ESB ecars in conjunction with DRD NI previously ran a number of promotional advertising campaigns to encourage and promote EV uptake. We remain committed to promoting EVs to the public and are taking part in a number of forums to do this throughout 2017. We issue newsletters, manage the ecarNI website, mail box and Facebook Page and provide updates on advancements on electric vehicles. Although we fully acknowledge there are issues with the current network which affect EV drivers’ experience we are constantly seeking to ensure the highest possible rate of uptime. ESB receives no funding to promote the uptake of EVs in Northern Ireland.
Can you share your roadmap for future expansion and investment in the charger network? Will there be more destination chargers? Higher kW rapids to meet demands of next generation of EVs? Rollout of CCS fast charging on major routes etc?
As noted above, our immediate investment and efforts are currently aimed at improving the service of the current network rather than on expansion. However, as the number of EVs grow we would look at such areas as:
- Potential destination charger locations in the future as there are probably sufficient numbers on inter-urban, motorway sites at this point. Does the group have particular sites in mind which would serve sufficient numbers of EV drivers to warrant installation?
- We are keeping abreast of future charging capabilities in terms of higher power chargers to ensure we are fully informed of what is available in the market.
- Additions to CCS infrastructure would be preferable in order to increase coverage. Over time we intend to replace current CHAdeMO only chargers with multi-standard chargers including CCS. Similar to the standard chargers we would need to undertake a full Official Journal of the European Communities (OJEU) tender to purchase multi-standard chargers which will take as explained approximately 5 months to complete.
Where will the money come from to invest in the network? Public money or a Payment scheme?
Over the longer term re-Investment in the network will need to be derived from revenues generated from fees in the future as ESB do not have access to public funds to invest in the charger network.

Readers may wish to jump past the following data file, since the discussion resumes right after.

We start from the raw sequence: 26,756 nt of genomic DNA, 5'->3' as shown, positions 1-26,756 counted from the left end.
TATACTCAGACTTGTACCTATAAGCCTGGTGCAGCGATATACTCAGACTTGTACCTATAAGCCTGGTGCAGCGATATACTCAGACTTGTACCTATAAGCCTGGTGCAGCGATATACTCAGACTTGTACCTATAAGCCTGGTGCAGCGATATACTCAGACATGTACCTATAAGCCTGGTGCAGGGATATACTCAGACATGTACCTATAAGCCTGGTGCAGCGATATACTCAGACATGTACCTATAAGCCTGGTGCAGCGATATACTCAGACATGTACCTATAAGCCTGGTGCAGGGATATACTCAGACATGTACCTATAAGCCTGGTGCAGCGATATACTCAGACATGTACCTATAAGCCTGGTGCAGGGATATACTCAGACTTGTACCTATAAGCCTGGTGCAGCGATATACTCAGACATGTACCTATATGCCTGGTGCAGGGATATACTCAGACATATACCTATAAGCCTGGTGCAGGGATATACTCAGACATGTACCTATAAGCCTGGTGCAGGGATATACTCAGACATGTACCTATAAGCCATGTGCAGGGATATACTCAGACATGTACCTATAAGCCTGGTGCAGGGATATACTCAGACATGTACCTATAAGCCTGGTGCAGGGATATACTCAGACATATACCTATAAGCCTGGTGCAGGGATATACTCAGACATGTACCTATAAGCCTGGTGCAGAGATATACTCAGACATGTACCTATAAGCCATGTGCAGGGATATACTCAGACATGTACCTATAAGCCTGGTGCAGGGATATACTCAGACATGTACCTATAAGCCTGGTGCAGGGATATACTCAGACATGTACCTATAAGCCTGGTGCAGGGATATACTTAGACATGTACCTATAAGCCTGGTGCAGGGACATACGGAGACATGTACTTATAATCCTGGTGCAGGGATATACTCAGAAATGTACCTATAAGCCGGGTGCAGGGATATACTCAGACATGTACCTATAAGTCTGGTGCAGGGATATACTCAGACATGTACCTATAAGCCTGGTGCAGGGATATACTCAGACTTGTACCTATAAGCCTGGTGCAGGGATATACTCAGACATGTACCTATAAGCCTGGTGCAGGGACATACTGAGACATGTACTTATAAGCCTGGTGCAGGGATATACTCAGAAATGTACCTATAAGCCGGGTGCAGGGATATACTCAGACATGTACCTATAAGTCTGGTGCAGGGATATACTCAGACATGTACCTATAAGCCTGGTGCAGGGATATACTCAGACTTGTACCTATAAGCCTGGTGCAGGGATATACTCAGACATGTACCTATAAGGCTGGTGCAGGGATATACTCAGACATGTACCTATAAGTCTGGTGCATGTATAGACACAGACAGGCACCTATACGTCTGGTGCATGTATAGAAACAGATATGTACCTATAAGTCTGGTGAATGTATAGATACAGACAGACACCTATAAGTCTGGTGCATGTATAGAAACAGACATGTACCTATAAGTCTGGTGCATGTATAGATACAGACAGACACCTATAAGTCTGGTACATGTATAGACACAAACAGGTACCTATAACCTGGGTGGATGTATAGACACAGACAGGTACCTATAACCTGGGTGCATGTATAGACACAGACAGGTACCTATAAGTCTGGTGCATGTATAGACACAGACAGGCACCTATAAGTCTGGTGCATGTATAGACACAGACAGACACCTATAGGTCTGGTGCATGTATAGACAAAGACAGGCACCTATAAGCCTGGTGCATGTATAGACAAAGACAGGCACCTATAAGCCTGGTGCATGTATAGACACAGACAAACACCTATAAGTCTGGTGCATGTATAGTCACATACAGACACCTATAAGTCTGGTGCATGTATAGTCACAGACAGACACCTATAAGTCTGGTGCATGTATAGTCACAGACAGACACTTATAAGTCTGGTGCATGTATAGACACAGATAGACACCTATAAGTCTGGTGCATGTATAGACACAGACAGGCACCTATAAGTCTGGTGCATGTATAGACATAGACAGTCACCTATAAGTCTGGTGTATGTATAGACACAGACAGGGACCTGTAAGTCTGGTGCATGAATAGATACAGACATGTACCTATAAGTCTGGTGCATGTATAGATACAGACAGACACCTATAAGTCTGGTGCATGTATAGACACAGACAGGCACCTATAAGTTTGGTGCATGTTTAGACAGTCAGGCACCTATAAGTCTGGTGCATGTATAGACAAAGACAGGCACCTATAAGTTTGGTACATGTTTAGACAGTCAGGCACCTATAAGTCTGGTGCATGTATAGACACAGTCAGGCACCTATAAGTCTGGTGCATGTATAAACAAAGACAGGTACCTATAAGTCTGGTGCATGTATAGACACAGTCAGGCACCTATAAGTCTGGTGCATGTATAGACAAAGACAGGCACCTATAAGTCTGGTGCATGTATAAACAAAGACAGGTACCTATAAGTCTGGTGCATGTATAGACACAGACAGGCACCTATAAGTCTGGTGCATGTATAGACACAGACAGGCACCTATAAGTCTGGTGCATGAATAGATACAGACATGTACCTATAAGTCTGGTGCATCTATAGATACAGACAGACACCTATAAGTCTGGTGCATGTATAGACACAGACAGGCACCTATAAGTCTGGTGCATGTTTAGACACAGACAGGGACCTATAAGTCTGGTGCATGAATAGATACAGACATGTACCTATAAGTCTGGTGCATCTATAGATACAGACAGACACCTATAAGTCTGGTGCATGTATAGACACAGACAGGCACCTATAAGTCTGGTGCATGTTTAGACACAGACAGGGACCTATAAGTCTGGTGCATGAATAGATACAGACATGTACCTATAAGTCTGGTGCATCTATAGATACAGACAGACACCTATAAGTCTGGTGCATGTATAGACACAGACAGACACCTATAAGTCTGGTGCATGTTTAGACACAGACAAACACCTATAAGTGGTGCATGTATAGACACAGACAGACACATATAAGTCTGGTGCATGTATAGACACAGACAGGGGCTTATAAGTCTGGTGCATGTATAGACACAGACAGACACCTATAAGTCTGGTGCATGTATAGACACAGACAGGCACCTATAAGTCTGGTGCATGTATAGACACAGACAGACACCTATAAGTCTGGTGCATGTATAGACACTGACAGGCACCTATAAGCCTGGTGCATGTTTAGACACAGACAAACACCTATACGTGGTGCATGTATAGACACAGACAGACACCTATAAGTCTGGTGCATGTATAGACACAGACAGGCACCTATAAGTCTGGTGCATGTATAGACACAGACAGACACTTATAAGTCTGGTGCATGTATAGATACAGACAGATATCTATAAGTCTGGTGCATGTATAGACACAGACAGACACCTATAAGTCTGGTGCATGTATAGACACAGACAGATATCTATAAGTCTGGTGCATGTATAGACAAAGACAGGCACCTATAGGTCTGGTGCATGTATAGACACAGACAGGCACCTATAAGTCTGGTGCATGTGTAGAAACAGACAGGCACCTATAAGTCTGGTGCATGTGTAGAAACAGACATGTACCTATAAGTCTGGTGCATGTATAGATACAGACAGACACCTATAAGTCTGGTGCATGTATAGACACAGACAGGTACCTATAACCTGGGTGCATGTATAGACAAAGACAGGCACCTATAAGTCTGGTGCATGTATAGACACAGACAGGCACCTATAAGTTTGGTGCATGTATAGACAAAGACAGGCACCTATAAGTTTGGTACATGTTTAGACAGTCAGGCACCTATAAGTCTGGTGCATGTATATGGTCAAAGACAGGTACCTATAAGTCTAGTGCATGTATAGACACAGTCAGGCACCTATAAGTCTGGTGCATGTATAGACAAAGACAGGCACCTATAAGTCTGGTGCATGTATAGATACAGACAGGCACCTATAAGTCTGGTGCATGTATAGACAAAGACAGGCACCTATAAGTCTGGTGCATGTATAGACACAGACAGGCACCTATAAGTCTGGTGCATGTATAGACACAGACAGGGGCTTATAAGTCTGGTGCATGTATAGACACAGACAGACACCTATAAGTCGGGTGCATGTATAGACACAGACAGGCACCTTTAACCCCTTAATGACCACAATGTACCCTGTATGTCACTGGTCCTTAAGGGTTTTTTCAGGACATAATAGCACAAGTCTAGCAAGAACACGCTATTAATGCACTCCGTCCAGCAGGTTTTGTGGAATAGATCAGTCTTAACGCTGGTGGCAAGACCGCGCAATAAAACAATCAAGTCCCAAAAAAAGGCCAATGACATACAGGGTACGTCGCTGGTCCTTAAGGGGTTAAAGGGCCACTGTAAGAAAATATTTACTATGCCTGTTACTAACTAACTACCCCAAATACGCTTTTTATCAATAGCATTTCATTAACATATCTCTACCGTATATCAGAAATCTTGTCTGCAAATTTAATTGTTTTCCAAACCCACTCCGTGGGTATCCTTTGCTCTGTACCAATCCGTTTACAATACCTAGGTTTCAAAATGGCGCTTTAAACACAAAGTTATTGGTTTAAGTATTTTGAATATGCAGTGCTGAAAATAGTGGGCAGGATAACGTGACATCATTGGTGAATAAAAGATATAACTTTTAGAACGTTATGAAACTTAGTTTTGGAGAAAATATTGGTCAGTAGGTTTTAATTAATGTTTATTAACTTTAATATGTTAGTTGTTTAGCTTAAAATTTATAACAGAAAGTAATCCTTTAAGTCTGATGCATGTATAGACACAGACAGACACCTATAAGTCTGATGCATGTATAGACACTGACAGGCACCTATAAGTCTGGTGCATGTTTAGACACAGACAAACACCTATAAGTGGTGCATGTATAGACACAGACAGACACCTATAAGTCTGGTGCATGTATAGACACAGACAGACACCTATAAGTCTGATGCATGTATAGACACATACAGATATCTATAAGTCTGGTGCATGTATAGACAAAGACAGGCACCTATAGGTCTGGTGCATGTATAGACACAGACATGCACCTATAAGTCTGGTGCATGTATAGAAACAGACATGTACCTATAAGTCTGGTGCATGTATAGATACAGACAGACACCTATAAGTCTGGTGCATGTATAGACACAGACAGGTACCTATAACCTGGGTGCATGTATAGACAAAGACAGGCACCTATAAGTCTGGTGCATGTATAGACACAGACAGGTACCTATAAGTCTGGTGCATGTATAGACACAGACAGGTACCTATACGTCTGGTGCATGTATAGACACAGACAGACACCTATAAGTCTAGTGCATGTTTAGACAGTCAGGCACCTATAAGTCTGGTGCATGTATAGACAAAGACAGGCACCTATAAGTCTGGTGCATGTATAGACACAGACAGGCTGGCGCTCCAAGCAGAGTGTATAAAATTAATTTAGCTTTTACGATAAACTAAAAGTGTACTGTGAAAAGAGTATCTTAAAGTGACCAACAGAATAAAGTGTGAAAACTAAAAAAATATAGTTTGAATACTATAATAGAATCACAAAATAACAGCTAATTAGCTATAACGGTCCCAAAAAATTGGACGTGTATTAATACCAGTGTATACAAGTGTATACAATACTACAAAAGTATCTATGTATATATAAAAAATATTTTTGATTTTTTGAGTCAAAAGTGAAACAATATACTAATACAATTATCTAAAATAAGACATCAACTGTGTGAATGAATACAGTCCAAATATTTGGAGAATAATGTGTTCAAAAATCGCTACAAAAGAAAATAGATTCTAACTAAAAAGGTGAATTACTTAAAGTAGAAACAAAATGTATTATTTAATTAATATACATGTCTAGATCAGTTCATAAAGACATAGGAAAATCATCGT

What are your plans regarding starting to require payment to use chargers then?
As mentioned above we will seek to commercialise the charger network. However, this will be notified well in advance to EV drivers. We will advise and consult with all the relevant stakeholders in NI and ROI of our plans in this regard.
Our readers don’t mind paying a fair price, but do ESB agree, in order to promote use, costs should be considerably lower than petrol or diesel per mile?
From prior studies and recent comments from EV drivers, it is apparent to ESB that the Total Cost of Ownership (and not purely the cost of the “fuel” for the vehicle) is the most important economic factor in deciding whether to purchase an EV.
Discussion with EV owners should help advise on payment options, i.e. per kWh, time based, additional payments if remaining on charger post completion. Our experience suggests EV owners are very willing to pay appropriately.
We would appreciate customer insights into payment options and propositions when the time arises for ESB to plan the introduction of fees. We understand from EV drivers that overstaying chargers is a problem and payment would more than likely eliminate this issue. The overall service needs to be considered in terms of what is provided, it is not simply kWh energy supplied. The entire service includes investment, charge point management systems (CPMS), service and maintenance, 24/7 call centre services, engineering expertise, communications and customer operations plus energy consumed.
Misuse is a big problem. Are ESB considering implementing rules or penalties such as tow away for cars parked illegally, parking fees, additional costs for overstaying post completion?
ESB has no power to tow away cars for illegally parking or any other violation of EV charging infrastructure in terms of ICEing, overstaying by EV drivers etc. Parking enforcement is solely the remit of the local authorities. Good behaviour of EV drivers can be encouraged by other EV drivers. We will be happy to include good etiquette in our newsletter, website and can post to FB to encourage this?
Any plans to leave clearer instructions and warnings at each charging station?
What kind of instructions would you suggest we should use? Do you mean in terms of not overstaying at charge point and / or other undesirable behaviours? Most chargers have signs erected already stating EV parking only. Unfortunately not all local authorities apply the same rules or charges for parking so each sign would be different and the cost of such signage would be very high.
Has ESB any plans to link with the ‘chargebump’ app? This app could be extremely useful in helping improve access to high usage chargers
We have no current plans to link directly with the ‘chargebump’ app, whereas we understand how useful it could be in improving access to high usage chargers, we would need to be sure we are not breaching our remit. We will pass the query onto our ICT team to investigate further, thanks for the tip.
Many thanks for answering our questions ESB. We look forward to welcoming you to our next NIEVO meeting.